Imperfect Shores by Priyanka Mishra is a book not only has well-developed characters and plot but has the perfect infusion of those life lessons which make it a brilliant read.
A study of sin and wrongdoing in a manner which is unconventional yet very much relatable, here is a story which is sublime yet lays down each and every emotion in a crystal-clear thread, perusing the facets of life intricately.
Many times comes a story which decides to flow with you like the waves of the sea, enticing you, compelling you to drift alongside it, like dried twigs in the wind, moving away relentlessly towards wherever it takes you. At such a time you are at a loss to do much except follow the course of these winds, waiting to settle and see where the story shall ultimately deposit you.
One such read I finished some time ago is Imperfect Shores by Priyanka Mishra, a debut Author whose writing has managed to entice me exactly in the manner which I just described, leading me onward towards unknown lands.
The story which manages to question multiple major qualms mainly revolves around how when the demons of the past decide to defile and burden the present, one is left in the midst of a rigmarole which cannot be easily manoeuvred.
This being a story revolving around many characters I was stoked to see how well being a debutant writer, Priyanka managed to depict not only Kaumudi but also the other characters of Shyam, Bansi, Muniya and Ramdulari. With each of them complementing the other’s character and positioning in a manner so as to signify support as well as an entwine, she has excelled in creating the perfect equilibrium in the plot with reasonable justice being given to all areas of the story.
These couple of lines that form a part of the blurb primarily had me invested, consuming my attention right from the time I had set my eyes on the book:
The ghats of Benaras become an analogy to their own lives signifying the influx of people who come to worship but leave their sins behind to defile the waters and change the Ganga forever.
Indeed, when people go to Benaras for any kind of pilgrimage or a sacred act, little do they realize that in the process of cleansing their own sins they are actually defiling and besmirching the Ganga with the onset of their own dirt. Purging a pure thing by offloading your own dirt is something we have been doing for ages now. A powerful read signifying how when people purge their souls of all that is wrongdoing, they in the process end up leaving the environment chosen to cleanse themselves mucked up.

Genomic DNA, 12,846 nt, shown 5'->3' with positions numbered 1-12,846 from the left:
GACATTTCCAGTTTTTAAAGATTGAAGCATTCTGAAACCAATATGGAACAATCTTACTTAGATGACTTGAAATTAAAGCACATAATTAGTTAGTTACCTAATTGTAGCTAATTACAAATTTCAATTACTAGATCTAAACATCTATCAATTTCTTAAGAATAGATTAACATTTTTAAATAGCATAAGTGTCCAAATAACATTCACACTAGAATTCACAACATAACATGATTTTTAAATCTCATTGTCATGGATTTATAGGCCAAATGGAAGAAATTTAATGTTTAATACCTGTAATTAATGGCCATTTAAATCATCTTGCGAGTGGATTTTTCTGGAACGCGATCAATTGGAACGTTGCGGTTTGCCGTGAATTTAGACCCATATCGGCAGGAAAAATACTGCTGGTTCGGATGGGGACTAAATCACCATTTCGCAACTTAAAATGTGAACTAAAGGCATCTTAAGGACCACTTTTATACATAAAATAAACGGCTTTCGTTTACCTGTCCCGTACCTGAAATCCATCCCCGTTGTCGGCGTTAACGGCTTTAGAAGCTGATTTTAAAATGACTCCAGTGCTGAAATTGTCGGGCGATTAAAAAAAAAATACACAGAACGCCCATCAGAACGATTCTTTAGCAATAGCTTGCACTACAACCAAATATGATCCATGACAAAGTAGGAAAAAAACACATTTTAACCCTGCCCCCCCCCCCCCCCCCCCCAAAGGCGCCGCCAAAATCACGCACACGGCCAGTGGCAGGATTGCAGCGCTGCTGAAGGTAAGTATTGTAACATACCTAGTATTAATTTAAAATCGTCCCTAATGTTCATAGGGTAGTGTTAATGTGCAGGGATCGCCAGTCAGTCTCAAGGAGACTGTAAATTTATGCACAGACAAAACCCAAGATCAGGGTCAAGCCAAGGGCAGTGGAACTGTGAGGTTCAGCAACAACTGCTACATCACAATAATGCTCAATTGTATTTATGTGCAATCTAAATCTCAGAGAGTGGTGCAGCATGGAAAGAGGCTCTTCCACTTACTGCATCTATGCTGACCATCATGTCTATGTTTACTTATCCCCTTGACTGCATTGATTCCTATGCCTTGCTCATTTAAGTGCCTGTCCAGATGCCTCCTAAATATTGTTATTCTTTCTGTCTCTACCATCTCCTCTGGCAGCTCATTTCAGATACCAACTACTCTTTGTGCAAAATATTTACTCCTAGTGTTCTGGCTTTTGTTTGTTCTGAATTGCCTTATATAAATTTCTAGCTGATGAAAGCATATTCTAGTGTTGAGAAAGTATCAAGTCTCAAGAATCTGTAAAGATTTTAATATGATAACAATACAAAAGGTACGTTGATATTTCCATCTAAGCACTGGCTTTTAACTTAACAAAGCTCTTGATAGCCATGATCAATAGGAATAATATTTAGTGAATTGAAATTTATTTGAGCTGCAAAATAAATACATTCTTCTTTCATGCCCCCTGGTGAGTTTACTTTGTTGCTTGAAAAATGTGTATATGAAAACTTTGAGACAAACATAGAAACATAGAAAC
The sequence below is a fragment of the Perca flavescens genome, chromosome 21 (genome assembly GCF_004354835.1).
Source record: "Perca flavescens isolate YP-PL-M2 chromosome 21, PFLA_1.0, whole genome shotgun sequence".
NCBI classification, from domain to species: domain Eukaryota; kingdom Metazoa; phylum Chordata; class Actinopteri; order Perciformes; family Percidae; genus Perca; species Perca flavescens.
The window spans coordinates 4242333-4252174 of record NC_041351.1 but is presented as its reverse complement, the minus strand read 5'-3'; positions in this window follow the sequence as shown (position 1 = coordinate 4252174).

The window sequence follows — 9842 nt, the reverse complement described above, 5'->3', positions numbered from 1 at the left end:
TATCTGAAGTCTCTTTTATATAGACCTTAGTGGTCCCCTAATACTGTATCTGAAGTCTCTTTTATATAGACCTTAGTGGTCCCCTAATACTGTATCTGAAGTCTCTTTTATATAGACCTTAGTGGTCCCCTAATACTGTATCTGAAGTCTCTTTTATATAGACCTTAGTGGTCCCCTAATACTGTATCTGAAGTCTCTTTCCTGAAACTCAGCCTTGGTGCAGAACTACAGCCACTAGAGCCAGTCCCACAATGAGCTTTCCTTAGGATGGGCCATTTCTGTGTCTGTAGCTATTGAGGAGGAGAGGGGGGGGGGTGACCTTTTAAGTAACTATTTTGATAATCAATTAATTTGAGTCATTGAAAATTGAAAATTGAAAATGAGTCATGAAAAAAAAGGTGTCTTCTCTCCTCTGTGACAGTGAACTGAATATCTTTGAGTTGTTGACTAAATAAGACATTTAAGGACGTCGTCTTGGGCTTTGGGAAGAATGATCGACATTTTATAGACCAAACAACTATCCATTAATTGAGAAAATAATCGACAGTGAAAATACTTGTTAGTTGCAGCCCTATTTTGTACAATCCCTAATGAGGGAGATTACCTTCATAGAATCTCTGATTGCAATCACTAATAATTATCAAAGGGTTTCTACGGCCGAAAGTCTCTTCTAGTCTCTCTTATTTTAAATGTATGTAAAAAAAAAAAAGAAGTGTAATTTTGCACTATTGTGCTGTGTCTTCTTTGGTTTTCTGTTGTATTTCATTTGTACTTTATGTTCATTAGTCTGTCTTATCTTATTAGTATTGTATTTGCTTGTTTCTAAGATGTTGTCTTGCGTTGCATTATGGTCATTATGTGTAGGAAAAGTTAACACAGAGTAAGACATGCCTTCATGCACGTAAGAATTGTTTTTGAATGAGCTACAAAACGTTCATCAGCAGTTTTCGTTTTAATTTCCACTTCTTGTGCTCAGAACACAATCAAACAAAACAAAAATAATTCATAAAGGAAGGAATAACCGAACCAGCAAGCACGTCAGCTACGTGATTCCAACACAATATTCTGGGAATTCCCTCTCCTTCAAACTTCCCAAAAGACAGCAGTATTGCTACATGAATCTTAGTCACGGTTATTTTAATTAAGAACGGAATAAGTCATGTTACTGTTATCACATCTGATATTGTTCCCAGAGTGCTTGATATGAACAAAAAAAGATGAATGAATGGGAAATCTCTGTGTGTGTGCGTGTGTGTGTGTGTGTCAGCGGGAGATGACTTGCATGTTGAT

Be it Kaumudi’s character, or even Ramdulari or Munya, each and everyone was formed and put across diligently, portraying many sensitive emotions in the process. A brilliant plot, the story works its way over a period of time, depicting not only battles of virtues but also narrating and telling us about the mishaps of misunderstandings in relationships.
A good debut, albeit I strongly felt a bit more editing would have ended up making the narrative sleeker and crisper. Nevertheless, a brilliant debut, I’d say.
Kaumudi is a young girl, who lives in Mumbai. She enjoys her chosen career but perceives confusing gaps in her life and soon finds herself on a journey of discovery that takes her through the hidden and troubling past of her family. In trying to discover her roots, she unearths shocking truths that have shaped her present reality. Shyam and Bansi are two opposing forces that remain in a battle of virtues throughout. But like the raging Ganga, the lives of their wives, Ramdulari and Muniya take several twists and turns till they entwine and each becomes a shield and support for the other. The ghats of Benaras become an analogy to their own lives signifying the influx of people who come to worship but leave their sins behind to defile the waters and change the Ganga forever. The toxic brew of the past burdens and misunderstandings spawns decades of separation between Ramdulari and Muniya till Kaumudi starts to piece together her life’s puzzle. She tracks down Muniya, but, will it be too late?
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